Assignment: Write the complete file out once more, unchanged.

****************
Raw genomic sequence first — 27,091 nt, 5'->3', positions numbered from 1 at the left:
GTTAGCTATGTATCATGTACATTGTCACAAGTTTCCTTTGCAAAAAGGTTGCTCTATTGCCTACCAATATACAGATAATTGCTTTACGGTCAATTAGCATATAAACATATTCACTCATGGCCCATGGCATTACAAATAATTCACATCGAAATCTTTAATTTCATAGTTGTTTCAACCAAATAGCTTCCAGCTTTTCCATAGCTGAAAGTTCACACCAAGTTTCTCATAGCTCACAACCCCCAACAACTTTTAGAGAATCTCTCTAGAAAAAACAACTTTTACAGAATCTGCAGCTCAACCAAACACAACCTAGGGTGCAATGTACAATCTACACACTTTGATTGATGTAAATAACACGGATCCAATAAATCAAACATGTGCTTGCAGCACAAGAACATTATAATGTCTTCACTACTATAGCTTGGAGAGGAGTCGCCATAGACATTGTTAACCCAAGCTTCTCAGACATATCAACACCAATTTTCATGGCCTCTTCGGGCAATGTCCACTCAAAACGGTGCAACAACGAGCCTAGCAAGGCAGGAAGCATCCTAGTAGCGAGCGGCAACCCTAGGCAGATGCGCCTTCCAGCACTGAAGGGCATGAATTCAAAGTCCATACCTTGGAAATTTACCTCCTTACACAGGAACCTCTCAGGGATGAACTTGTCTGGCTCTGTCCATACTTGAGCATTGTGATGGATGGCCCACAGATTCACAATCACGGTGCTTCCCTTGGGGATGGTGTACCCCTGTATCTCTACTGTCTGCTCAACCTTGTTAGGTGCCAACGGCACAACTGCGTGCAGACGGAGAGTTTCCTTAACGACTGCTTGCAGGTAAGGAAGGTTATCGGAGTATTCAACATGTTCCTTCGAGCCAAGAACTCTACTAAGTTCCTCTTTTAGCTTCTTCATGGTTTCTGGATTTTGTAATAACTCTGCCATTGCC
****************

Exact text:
Raw genomic sequence first — 27,091 nt, 5'->3', positions numbered from 1 at the left:
GTTAGCTATGTATCATGTACATTGTCACAAGTTTCCTTTGCAAAAAGGTTGCTCTATTGCCTACCAATATACAGATAATTGCTTTACGGTCAATTAGCATATAAACATATTCACTCATGGCCCATGGCATTACAAATAATTCACATCGAAATCTTTAATTTCATAGTTGTTTCAACCAAATAGCTTCCAGCTTTTCCATAGCTGAAAGTTCACACCAAGTTTCTCATAGCTCACAACCCCCAACAACTTTTAGAGAATCTCTCTAGAAAAAACAACTTTTACAGAATCTGCAGCTCAACCAAACACAACCTAGGGTGCAATGTACAATCTACACACTTTGATTGATGTAAATAACACGGATCCAATAAATCAAACATGTGCTTGCAGCACAAGAACATTATAATGTCTTCACTACTATAGCTTGGAGAGGAGTCGCCATAGACATTGTTAACCCAAGCTTCTCAGACATATCAACACCAATTTTCATGGCCTCTTCGGGCAATGTCCACTCAAAACGGTGCAACAACGAGCCTAGCAAGGCAGGAAGCATCCTAGTAGCGAGCGGCAACCCTAGGCAGATGCGCCTTCCAGCACTGAAGGGCATGAATTCAAAGTCCATACCTTGGAAATTTACCTCCTTACACAGGAACCTCTCAGGGATGAACTTGTCTGGCTCTGTCCATACTTGAGCATTGTGATGGATGGCCCACAGATTCACAATCACGGTGCTTCCCTTGGGGATGGTGTACCCCTGTATCTCTACTGTCTGCTCAACCTTGTTAGGTGCCAACGGCACAACTGCGTGCAGACGGAGAGTTTCCTTAACGACTGCTTGCAGGTAAGGAAGGTTATCGGAGTATTCAACATGTTCCTTCGAGCCAAGAACTCTACTAAGTTCCTCTTTTAGCTTCTTCATGGTTTCTGGATTTTGTAATAACTCTGCCATTGCC